THE University of Bradford’s plan to open a medical school to help train a new generation of doctors is a hugely exciting one.

West Yorkshire is particularly poorly placed when it comes to doctor training with the only existing medical school being in Leeds.


As the University of Bradford already enjoys a national reputation for the quality of its nursing training, it seems an entirely natural step to extend this to doctors.

But there are other major reasons why creating a medical school in Bradford makes perfect sense.

This district, as well as neighbouring Kirklees, is in the bottom 20 places in the country for the proportion of GPs per head of population.

Research shows that people who train local tend to stay local.

That fact, combined with the opportunities on offer at the district’s hospitals, means there is a natural career path for trainee doctors to follow.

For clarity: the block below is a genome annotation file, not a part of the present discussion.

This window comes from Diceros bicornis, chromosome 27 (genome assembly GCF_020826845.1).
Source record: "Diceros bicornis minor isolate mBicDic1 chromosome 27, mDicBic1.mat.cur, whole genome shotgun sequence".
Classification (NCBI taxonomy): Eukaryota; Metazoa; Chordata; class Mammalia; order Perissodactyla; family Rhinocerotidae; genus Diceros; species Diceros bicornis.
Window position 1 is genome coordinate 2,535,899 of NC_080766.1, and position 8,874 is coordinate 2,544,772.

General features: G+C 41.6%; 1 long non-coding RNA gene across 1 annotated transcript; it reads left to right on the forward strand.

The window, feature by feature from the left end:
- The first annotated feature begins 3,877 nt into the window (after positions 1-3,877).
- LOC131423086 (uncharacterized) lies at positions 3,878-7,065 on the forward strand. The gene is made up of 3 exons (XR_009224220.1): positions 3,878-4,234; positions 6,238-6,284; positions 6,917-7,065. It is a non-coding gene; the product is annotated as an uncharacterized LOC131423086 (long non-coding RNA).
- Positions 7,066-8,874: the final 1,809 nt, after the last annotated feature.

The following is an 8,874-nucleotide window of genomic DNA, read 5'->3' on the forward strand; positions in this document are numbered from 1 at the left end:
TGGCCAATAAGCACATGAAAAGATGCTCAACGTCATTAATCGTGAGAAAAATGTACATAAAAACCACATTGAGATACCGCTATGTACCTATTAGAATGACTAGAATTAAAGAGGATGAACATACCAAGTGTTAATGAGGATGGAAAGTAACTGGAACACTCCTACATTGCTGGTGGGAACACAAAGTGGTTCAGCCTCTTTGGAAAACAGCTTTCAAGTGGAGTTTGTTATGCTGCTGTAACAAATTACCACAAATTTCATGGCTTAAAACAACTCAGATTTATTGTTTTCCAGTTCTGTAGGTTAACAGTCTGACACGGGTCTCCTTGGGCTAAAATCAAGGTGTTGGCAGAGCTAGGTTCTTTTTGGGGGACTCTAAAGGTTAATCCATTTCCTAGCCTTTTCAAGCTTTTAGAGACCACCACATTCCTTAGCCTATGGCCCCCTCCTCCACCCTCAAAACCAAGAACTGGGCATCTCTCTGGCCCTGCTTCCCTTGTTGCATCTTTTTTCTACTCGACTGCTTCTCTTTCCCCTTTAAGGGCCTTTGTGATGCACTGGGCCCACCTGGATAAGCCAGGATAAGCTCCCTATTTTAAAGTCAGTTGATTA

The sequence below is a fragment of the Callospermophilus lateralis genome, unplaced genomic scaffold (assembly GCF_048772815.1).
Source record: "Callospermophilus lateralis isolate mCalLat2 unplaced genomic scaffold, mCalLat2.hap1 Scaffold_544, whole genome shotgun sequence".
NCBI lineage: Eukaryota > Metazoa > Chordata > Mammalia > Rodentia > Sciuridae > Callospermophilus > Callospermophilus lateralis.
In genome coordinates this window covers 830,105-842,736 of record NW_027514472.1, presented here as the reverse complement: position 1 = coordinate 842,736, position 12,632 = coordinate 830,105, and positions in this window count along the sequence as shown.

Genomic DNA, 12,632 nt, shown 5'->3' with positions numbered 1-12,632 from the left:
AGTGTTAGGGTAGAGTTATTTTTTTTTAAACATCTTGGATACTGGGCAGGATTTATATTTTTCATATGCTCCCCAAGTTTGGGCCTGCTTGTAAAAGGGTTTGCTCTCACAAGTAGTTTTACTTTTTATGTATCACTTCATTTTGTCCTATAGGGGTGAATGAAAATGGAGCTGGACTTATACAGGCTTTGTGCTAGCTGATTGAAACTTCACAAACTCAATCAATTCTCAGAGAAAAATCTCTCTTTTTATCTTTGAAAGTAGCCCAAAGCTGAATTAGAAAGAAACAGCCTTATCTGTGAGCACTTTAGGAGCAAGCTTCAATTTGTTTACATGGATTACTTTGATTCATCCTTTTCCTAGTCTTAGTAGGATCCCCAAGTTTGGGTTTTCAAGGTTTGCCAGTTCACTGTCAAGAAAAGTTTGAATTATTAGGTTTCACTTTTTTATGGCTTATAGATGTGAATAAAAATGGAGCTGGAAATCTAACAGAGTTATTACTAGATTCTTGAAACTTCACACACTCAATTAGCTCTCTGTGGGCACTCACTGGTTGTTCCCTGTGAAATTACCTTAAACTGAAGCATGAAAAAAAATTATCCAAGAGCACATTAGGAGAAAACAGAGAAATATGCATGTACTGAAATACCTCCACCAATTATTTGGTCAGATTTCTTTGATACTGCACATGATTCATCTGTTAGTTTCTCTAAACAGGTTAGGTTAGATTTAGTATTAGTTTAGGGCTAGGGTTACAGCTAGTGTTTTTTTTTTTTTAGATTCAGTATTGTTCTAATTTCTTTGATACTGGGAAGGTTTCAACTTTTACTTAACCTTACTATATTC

And not least, there are significant economic benefits to be had with the creation of a medical school.

Health Secretary Jeremy Hunt has pledged to increase the supply of home-grown doctors by up to an additional 1,500 places a year and the Department of Health is now examining ways that can be done.

University chiefs in Bradford say they are “ready, willing and able” to step in to provide some of those places.

That pledge needs to be heard loud and clear in Whitehall when these crucial decisions are made.